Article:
Transforming the Climate Conversation Through Social Video

May 22, 2015

Originally published on Greenbiz, June 5, 2014

Over the last two decades, non-profit organizations have tried to influence U.S. consumer belief in anthropogenic, or human-driven, climate change. During that time, many high profile campaigns have been launched, from the Evangelical Environmental Network’s What Would Jesus Do? campaign in 2000 to Al Gore’s Alliance for Climate Protection’s bipartisan We Can Solve It campaign in 2008 to 350.org’s Do the Math campaign in 2012.

While each campaign recorded its own successes, consumer data suggests that their collective impact on consumer beliefs has been nominal. Today, only a slim majority of Americans (57 percent) believe that climate change is caused by human activity, a percentage largely unchanged since Gallup’s Environment poll started in 2001.

Of course, there are many reasons why such campaigns might not have had broader impact. The campaigns may not have reached enough skeptics of anthropogenic climate change, or if they did, may have delivered messages that did not resonate or were discounted relative to counterarguments made by media organizations such as Fox News.

Former hedge fund executive Tom Steyer is already planning the next climate campaign through his super PAC NextGen Climate Action. NextGen intends to influence voting behavior in the midterm election, with the goal of electing public officials more likely to pass climate change legislation.

Taking a page from Obama’s 2012 reelection playbook, NextGen plans to connect one-on-one with voters — including skeptics of anthropogenic climate change — through tailored messages believed to have the best chance at swaying votes. While this latest effort is laudable, NextGen faces challenges similar to previous climate campaigns, namely, motivating skeptics to listen to its message and trust in the messenger that delivers it.

Advertisers face similar challenges in influencing consumers today through traditional advertisements. A recent Nielsen study indicates that, for Americans, “recommendations from people that [they] know” is, by far, the most trusted form of advertising (84 percent, up 6 percentage points from 2007.)

What this suggests is that the best way to influence consumer beliefs on climate change is to have trusted family and friends deliver the message, not advertisers. But to do so, an advertiser still faces high hurdles in motivating some people to watch messages delivered directly from the advertiser and then share them, whether by email, text, social network or word of mouth, across social circles. Such shared messages are impactful, not just because they come from a trusted source, but also because they come with an endorsement — implicitly or explicitly — from that person.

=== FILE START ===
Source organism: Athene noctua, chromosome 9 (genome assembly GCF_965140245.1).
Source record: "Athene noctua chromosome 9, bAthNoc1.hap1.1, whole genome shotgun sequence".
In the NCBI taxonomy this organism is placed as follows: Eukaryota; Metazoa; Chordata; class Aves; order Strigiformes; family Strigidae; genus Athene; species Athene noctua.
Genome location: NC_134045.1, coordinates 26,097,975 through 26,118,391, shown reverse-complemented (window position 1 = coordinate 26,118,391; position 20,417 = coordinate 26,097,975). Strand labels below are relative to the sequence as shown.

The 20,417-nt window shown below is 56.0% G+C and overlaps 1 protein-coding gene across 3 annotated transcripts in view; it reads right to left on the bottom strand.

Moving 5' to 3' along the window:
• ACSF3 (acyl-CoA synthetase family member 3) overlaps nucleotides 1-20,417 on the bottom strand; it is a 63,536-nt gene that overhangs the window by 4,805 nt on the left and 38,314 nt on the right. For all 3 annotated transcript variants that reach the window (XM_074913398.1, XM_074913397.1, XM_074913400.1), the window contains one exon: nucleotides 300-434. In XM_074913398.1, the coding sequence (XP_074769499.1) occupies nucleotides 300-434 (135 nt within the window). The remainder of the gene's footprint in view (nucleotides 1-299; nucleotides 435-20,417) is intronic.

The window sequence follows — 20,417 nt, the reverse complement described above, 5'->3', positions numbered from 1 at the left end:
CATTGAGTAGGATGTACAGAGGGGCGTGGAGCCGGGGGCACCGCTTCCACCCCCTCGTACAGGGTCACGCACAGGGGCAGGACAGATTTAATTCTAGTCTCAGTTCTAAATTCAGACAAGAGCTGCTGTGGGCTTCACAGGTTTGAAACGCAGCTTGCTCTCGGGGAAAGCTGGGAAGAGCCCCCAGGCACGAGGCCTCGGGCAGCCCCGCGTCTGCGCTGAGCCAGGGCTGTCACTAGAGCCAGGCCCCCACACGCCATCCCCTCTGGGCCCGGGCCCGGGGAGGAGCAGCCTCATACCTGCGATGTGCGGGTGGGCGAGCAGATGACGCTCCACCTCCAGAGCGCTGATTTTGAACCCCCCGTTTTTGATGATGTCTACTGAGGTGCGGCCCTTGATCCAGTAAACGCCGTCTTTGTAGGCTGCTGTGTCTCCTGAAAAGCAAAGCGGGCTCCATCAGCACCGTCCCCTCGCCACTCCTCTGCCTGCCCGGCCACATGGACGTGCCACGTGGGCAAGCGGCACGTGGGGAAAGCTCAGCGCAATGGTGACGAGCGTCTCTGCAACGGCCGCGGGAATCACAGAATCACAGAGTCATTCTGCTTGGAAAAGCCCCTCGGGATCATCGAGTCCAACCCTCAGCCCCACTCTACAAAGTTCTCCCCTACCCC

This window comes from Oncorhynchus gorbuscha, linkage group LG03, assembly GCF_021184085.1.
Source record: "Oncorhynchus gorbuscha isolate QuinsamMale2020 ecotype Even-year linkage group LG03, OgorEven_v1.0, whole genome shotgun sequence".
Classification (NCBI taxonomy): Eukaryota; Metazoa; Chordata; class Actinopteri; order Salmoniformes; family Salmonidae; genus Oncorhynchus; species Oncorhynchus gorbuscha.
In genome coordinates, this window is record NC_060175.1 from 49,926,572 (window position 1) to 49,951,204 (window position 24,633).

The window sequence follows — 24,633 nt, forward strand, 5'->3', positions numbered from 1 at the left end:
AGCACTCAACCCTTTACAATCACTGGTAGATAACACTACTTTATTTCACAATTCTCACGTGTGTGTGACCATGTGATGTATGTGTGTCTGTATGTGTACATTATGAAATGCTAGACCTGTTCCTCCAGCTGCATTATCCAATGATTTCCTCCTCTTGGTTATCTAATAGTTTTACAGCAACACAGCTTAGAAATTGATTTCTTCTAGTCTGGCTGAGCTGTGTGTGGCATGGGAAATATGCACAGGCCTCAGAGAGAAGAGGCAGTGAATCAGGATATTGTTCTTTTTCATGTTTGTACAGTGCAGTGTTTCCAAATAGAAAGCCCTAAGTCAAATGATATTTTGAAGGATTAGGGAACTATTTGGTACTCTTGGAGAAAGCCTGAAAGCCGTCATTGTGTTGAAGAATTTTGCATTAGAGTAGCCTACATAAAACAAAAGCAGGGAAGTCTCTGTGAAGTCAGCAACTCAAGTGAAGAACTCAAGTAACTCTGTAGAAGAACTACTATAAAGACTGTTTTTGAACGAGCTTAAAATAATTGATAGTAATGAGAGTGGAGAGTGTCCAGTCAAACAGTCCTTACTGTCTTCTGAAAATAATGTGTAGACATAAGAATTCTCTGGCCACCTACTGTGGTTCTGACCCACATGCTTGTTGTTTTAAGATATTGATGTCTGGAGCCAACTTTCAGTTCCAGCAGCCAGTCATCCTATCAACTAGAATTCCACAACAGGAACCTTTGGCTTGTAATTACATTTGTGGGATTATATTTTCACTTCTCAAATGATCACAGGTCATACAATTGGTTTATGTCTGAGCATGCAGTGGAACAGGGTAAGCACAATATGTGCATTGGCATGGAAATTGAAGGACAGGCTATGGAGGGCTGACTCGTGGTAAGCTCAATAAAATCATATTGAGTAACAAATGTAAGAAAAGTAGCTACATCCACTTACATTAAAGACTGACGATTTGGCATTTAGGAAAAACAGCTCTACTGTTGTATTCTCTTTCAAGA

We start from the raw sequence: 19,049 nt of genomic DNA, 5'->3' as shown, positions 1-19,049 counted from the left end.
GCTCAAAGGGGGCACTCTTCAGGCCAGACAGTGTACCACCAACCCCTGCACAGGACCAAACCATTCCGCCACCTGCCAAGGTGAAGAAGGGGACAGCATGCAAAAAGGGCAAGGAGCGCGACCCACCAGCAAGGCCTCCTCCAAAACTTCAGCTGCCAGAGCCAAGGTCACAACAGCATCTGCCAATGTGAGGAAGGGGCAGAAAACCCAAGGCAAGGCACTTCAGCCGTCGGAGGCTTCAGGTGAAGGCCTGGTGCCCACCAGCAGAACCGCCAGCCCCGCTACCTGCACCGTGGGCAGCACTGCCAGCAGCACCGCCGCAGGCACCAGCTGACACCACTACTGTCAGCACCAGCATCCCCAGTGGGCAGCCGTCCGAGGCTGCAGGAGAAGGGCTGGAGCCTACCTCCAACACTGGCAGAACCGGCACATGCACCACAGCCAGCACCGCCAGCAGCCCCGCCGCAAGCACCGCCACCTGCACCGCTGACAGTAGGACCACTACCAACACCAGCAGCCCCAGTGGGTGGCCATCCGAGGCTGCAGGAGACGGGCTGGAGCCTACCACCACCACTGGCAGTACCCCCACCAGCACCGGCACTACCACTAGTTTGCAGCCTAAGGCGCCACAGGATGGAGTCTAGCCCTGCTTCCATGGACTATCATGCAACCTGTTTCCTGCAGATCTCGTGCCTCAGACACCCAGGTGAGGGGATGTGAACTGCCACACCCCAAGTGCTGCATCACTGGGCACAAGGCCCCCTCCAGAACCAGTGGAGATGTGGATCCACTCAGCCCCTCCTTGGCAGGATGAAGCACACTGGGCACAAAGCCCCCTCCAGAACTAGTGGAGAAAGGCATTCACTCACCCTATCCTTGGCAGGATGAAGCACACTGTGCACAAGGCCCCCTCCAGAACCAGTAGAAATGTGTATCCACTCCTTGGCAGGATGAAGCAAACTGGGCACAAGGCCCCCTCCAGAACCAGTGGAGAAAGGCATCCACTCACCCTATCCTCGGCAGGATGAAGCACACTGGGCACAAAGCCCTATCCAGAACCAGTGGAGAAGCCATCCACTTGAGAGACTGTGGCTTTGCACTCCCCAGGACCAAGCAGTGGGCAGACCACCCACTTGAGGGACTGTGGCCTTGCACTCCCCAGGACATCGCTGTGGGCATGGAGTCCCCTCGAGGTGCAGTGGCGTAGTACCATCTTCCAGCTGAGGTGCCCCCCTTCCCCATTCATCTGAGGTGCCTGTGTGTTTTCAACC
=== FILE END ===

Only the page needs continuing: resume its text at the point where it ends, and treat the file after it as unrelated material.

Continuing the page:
So, how do advertisers motivate consumers to share ads?

Leading global advertisers such as P&G, Samsung, Chrysler and Ford have delivered repeated success by engaging hundreds of millions of consumers through choice — or user-initiated — video. This is how it works: video ads are placed amongst native content on publisher sites across the web. When consumers find them relevant to their experience, they click and view them. To an advertiser, choice video is still an ad. But, to a consumer, it is content — and content that consumers choose to watch, and share if compelled to do so.

Non-profits and green brands such as Seventh Generation and Method also have leveraged choice video to engage consumers. Advertisers leverage choice video not just because it generates media efficiencies as shared (or earned) views are free, but because it also drives real impact, as demonstrated in multiple brand studies conducted jointly by Visible Measures and Insights Express, a leading research company.

Let’s take a closer look at some successful non-profit campaigns. One example is the Kony 2012 campaign launched by the non-profit organization Invisible Children. This campaign featured a 30-minute, documentary-style video that engaged viewers with a gripping story of a boy forced into being a child soldier fighting for Joseph Kony, a brutal rebel leader in Africa. In all, more than 229 million viewers have watched this video, making it one of the most viewed video campaigns of all time.
The campaign’s success not only was measured by its viewership, but also by how many viewers felt compelled to share it.
So the question becomes how does an advertiser motivate viewers to share a video, even one with a storyline as dark as this? The answer is straightforward: viewers share when they feel rewarded for doing so.

In the case of Kony 2012, the campaign was positioned to viewers as a way to build awareness for Joseph Kony’s atrocities in the hope that by making him famous, governments would come under pressure to take action to stop him. Viewers readily shared and engaged with the video across their social networks and, in return, gained a sense of personal satisfaction in knowing that their actions were helping to bring Kony to justice.

Most social videos, fortunately, tell a more positive story than Kony 2012’s. One recent example is a video campaign launched by Thai mobile operator TrueMove H, Giving Is the Best Communications. This gripping three-minute video tells the story of a storekeeper’s generosity toward a small boy that is repaid 30 years later. It has garnered over 16 million views to date from around the world — many of them generated through social sharing.